Fiction Reviews

Storm Echo

(2022) Nalini Singh, Gollancz, £20, hrdbk, 378pp, ISBN 978-1-399-60450-5


Storm Echo by Nalini Singh is the sixth book in the 'Psi-Changeling Trinity' series, but can be read as a standalone novel. These books are in a science fiction setting, essentially real world by with psychics and changelings with various powers, but with romantic themes. The novel is very character driven, there is action, but a lot of it is exploring the emotional state of the characters and acting upon those feelings. For those who have read the other books and short stories there is some new information about the wider world that they live in revealed through the plot, which I won’t discuss in detail as I don’t want to spoil any surprises!

Ivan Mercant is a member of a powerful psychic family. Soleil Bijoux Garcia is a healer and a changeling. They come from very different worlds and yet have a connection they cannot deny.

This novel explores themes of social positioning and economic class. Ivan comes from a very wealthy family and takes the access that this gives him for granted. We see a start contrast, both with Soleil and his own cousin, Arwen. Soleil has no family and few resources, she feels, and is, very vulnerable and this affects all her dealings with others. Arwen uses his position and money to aid others, supporting addicts though a charitable home. This is an approach that has not even occurred to Ivan previously. His softening feelings, for someone so different from him, helps him to see the humanity in others with differences. Singh seems to be postulating that a changing heart is open to other types of love.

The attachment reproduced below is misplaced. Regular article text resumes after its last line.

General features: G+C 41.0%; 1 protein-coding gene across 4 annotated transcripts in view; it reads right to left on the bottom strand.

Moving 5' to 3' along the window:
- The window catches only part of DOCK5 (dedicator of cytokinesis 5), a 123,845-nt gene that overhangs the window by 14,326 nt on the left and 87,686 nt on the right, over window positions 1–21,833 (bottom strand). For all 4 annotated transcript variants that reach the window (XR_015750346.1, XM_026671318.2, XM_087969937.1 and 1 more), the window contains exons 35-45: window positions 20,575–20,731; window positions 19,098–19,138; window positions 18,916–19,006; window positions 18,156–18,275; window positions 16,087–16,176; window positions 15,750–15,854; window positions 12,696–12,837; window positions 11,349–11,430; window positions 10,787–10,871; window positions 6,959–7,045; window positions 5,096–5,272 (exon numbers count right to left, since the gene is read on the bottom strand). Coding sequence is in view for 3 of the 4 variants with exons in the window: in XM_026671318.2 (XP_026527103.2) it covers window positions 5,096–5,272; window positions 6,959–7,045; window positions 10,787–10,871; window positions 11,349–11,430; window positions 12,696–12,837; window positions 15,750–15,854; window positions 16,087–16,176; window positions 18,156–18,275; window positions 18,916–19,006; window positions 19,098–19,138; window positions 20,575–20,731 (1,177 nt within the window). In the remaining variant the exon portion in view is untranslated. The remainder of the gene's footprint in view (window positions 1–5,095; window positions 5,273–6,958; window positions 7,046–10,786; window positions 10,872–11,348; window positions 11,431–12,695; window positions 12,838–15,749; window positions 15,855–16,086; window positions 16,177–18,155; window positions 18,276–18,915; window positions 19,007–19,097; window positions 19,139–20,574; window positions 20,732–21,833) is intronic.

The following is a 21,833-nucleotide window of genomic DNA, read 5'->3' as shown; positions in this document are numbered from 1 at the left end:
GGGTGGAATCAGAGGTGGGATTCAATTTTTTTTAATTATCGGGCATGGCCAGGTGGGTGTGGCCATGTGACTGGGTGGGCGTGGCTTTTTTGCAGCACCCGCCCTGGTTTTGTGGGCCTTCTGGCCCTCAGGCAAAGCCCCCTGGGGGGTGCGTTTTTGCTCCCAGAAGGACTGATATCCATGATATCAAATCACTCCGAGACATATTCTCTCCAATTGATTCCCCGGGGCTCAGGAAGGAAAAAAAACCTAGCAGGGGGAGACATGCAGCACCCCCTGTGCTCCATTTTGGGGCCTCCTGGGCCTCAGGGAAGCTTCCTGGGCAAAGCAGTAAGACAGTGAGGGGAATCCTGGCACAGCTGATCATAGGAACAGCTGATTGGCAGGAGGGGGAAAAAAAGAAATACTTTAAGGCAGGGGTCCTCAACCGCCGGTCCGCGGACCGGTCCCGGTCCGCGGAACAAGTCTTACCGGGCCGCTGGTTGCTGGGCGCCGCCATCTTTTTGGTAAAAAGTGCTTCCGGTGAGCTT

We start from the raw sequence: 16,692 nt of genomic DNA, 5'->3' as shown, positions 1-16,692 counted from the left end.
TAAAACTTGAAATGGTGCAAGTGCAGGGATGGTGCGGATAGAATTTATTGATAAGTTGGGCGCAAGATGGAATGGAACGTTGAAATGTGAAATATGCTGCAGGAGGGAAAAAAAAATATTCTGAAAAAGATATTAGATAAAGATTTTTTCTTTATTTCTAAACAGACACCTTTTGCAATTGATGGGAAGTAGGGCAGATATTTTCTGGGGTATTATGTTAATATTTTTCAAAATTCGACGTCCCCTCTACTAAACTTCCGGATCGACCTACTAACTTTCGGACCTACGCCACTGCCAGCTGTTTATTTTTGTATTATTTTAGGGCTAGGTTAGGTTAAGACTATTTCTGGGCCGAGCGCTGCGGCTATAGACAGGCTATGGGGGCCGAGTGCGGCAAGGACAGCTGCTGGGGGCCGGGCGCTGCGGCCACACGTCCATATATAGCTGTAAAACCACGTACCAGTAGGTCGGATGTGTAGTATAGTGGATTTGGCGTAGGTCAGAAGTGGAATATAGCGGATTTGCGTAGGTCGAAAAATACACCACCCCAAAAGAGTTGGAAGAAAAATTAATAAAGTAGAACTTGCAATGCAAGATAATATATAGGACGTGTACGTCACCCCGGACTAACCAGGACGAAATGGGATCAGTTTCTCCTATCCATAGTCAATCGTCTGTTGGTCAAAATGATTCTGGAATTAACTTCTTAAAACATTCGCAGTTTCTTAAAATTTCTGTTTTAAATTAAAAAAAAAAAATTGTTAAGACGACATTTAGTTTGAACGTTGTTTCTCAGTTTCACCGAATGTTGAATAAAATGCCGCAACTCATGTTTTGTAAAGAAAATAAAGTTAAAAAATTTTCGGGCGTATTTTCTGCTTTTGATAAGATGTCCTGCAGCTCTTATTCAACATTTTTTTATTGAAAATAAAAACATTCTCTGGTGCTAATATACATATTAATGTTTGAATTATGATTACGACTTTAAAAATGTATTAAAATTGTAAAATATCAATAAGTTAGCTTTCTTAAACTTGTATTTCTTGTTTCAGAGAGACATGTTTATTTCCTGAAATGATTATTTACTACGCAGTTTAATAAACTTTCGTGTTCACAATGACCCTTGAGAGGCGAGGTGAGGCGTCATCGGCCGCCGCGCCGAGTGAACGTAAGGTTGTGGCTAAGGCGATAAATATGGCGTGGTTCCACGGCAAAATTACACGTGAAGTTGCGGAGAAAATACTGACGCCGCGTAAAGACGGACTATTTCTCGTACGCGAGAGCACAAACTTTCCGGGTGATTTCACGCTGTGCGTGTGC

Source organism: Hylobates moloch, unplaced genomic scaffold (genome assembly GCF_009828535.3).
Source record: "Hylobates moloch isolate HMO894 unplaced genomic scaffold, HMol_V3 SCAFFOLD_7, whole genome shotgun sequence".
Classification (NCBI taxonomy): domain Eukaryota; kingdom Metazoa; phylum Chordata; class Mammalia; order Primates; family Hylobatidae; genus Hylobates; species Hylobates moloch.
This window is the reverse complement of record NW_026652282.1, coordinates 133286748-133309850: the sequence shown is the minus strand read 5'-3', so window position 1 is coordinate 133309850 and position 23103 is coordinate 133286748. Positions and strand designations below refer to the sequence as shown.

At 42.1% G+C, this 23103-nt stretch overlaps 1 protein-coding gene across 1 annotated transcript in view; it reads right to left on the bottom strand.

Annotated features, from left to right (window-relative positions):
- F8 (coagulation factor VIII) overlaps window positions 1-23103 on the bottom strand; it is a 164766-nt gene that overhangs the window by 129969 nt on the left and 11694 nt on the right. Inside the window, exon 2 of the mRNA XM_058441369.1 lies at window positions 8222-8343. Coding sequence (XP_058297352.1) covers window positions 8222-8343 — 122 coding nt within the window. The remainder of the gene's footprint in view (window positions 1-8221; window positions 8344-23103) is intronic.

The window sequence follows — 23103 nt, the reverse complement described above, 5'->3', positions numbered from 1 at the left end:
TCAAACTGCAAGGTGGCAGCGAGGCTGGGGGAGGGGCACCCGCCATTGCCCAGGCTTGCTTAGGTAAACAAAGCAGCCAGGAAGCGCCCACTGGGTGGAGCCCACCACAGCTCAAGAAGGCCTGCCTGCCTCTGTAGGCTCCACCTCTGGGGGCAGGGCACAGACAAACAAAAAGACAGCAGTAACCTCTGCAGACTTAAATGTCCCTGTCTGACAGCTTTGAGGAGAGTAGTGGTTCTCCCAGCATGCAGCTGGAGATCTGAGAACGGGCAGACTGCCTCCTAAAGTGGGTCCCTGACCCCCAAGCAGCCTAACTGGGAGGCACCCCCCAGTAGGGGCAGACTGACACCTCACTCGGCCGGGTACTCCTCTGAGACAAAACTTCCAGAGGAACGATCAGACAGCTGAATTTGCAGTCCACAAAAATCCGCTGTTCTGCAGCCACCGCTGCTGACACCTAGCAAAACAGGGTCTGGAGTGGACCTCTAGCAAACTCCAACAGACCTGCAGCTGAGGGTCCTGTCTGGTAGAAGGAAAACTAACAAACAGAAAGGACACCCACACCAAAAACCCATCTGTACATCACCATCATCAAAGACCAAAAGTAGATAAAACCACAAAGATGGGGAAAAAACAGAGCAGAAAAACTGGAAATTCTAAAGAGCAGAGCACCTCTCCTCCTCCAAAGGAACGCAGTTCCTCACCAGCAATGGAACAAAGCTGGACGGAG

Families feature heavily as theme, challenging the ideas that families must be blood rather than found or chosen family. Soleil is sheltered by unrelated changelings and has to decide what level of relationship she is willing to accept. Could they be family despite not sharing blood or lineage? Ivan finds irregularities in his own family tree that shakes his understanding of those relationships. Singh uses these examples to suggest that love and connection is more important than blood.

As we see Soleil through Ivan eyes and he learns the subtleties of changeling culture, we, the audience, are also introduced to this area of world building. This makes the book very easy to read for those who are not familiar with the series. It demonstrates Singh’s world building skills without “plot dumping” or long exposition.

The latter section of the book expands from a relatively narrow focus, on the characters and their relationship, to a wider threat on the Psi-community as a whole, needless to say the strength of Ivan and Soleil’s relationship will impact on their ability to save the day.

The pace of the tale is not quick, as mentioned there is exploration of character and emotions, but does not drag and flows well. I found it easy to read.

Karen Fishwick


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